Pistol appears to get Lions' run game moving

Justin Rogers

Allen Park — The sample size is too small to declare correlation equals causation, but a schematic shift paid noticeable dividends in the Detroit Lions’ victory over the Chicago Bears.

In the game, the Lions leaned heavily on the pistol formation — quarterback in shotgun and the running back directly behind him — on 16 of their 21 running plays, and for the first time this season, they gained positive yardage on every carry.


“I think we blocked better, I think No. 1,” Lions coach Jim Caldwell said. “And obviously it’s hard in this league not to have any zero or negative plays, it’s difficult. But that just shows a sign hopefully that we continue to get better, let’s see how we do this game.”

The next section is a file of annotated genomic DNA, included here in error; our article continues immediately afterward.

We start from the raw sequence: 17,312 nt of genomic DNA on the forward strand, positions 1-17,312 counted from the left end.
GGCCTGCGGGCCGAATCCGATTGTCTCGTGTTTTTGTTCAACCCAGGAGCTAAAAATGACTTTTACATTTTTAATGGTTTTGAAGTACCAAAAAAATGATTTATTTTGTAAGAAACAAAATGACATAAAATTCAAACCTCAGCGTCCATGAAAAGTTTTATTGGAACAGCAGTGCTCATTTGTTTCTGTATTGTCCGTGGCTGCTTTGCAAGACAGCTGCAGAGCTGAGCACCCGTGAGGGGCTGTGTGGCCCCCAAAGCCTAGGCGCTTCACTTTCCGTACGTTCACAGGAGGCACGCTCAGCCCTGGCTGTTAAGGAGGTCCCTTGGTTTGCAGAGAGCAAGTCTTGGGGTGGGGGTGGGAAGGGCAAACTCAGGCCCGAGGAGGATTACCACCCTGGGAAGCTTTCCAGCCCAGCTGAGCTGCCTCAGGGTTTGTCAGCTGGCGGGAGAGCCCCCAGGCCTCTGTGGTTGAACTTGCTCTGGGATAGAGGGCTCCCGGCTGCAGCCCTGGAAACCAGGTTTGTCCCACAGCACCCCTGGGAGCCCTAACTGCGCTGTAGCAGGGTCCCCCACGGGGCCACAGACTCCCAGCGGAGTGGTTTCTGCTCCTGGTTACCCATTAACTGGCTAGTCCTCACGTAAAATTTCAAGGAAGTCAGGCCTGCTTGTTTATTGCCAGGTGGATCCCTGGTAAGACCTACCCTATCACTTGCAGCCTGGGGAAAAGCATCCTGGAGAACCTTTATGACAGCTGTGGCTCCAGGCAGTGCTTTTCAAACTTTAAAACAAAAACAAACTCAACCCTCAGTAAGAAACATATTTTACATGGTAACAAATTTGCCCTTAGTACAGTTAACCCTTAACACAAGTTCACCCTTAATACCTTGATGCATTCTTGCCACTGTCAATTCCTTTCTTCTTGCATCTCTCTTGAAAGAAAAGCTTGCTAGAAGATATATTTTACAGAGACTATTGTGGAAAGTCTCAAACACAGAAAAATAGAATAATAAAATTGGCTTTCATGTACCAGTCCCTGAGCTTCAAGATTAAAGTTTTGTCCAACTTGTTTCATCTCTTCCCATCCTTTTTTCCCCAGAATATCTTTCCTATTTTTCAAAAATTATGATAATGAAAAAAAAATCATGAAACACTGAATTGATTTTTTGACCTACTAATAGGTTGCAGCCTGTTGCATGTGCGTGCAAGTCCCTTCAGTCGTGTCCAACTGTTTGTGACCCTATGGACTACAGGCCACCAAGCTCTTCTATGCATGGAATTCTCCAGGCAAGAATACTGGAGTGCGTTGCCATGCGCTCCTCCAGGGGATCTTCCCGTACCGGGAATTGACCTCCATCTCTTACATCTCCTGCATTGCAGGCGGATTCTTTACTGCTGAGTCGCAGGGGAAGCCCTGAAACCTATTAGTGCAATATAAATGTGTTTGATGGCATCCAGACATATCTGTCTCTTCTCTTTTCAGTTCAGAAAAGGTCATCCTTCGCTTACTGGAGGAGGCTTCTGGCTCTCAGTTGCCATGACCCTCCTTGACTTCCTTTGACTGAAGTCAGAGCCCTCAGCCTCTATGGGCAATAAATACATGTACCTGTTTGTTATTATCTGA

The team’s running backs say they don’t care how they’re aligned before the snap, but there’s one element of the pistol formation rookie Tion Green enjoys.

“I get the ball in my hands fast,” Green said. “Every running back likes that. The quicker we get the ball in our hands, the quicker we can make a play.”

Given the ground game’s success against the Bears, with the running backs gaining 90 yards on 19 carries, it would make sense the Lions would explore sticking with what’s working. But in doing so, offensive coordinator Jim Bob Cooter wants to make certain the offense’s formations aren’t leading to predictable play calls.

“We’re trying to find a way to sort of do all those things and not have really strong tendencies that the defense can take advantage of,” Cooter said.